Poland Table of Contents
The crisis that led directly to renewed European conflict in 1939 commenced with German demands against Poland, backed by threats of war, for territorial readjustments in the region of Danzig and the Baltic coast to connect East Prussia with the rest of Germany. When Warsaw refused, correctly reading Hitler's proposal as a mere prelude to further exactions, it received only hesitant promises of British and French backing. Hitler overcame the deterrent effect of this alliance on August 23 when Nazi Germany and the Soviet Union signed a nonaggression treaty that ended their interwar hostility. A secret provision of the treaty essentially divided all of Eastern Europe into Soviet and German spheres of domination. This provision signified the blessing of Soviet dictator Joseph V. Stalin for Berlin to attack Poland without fear of Soviet interference.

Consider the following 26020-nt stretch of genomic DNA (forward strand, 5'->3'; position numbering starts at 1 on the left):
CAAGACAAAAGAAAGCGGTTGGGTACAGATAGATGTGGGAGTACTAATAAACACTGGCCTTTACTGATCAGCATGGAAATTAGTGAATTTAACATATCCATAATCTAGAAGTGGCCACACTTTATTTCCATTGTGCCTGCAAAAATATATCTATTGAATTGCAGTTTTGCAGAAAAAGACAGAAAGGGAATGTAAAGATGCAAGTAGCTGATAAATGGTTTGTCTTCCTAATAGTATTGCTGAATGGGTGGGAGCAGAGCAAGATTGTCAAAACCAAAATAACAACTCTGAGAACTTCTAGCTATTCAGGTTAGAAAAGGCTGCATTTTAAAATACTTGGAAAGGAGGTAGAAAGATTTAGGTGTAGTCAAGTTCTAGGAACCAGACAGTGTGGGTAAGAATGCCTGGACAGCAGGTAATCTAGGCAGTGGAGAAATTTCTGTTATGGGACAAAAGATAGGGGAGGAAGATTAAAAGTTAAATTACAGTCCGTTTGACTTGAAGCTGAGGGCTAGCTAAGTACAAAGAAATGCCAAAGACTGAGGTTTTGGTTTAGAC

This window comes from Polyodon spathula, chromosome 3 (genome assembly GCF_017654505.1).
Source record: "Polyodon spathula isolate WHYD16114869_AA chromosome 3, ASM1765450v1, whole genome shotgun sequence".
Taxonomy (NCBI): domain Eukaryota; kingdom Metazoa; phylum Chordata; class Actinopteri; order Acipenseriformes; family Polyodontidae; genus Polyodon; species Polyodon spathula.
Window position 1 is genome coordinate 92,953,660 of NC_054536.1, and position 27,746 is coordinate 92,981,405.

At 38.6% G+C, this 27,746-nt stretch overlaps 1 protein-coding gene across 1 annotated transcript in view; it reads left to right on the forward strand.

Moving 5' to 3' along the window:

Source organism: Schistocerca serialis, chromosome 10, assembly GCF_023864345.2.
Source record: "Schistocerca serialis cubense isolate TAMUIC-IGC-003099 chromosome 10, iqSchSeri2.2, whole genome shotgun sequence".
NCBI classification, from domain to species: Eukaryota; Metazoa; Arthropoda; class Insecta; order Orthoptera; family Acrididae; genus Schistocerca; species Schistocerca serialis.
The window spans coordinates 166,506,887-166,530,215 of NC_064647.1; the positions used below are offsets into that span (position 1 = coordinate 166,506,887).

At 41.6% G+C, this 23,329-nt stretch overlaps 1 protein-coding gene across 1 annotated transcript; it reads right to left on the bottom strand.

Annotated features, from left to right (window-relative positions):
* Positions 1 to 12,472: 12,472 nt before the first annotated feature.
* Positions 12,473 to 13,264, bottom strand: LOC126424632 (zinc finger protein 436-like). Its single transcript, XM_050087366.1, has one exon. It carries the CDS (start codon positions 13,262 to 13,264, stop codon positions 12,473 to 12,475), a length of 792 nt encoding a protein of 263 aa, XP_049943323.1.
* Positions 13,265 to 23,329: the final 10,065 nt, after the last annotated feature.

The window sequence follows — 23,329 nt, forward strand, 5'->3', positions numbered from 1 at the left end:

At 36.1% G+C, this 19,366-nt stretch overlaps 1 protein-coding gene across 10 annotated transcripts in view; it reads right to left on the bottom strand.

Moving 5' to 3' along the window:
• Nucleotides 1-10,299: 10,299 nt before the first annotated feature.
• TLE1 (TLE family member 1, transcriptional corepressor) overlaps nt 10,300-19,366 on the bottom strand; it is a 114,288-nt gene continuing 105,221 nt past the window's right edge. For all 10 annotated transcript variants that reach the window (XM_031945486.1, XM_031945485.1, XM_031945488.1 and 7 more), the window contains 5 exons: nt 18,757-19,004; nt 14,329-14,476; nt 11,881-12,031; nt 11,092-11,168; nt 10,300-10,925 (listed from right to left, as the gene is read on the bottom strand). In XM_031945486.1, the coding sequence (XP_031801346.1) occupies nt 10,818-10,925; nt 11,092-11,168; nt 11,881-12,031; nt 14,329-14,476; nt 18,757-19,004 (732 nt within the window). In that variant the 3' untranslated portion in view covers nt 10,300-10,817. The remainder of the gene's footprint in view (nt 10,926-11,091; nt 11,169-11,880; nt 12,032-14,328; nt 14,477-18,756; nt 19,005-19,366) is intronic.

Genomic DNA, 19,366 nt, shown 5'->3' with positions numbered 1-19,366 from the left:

The Hitler-Stalin pact sealed Poland's fate and put the country in an indefensible position. On September 1, Germany hurled the bulk of its armed forces at its eastern neighbor, touching off World War II. Based on existing guarantees of security, Britain and France declared war two days later, but they gave no effective assistance to their ally. By midSeptember , Warsaw was surrounded in spite of stout resistance by outnumbered Polish forces. As Poland reeled under the assault from the west, the Soviet Union administered the coup de grace by invading from the east on September 17. By the end of the month, the "September campaign" was over, Hitler and Stalin had reached terms defining their respective gains, and the Polish lands had been subjected once more to occupation.
Data as of October 1992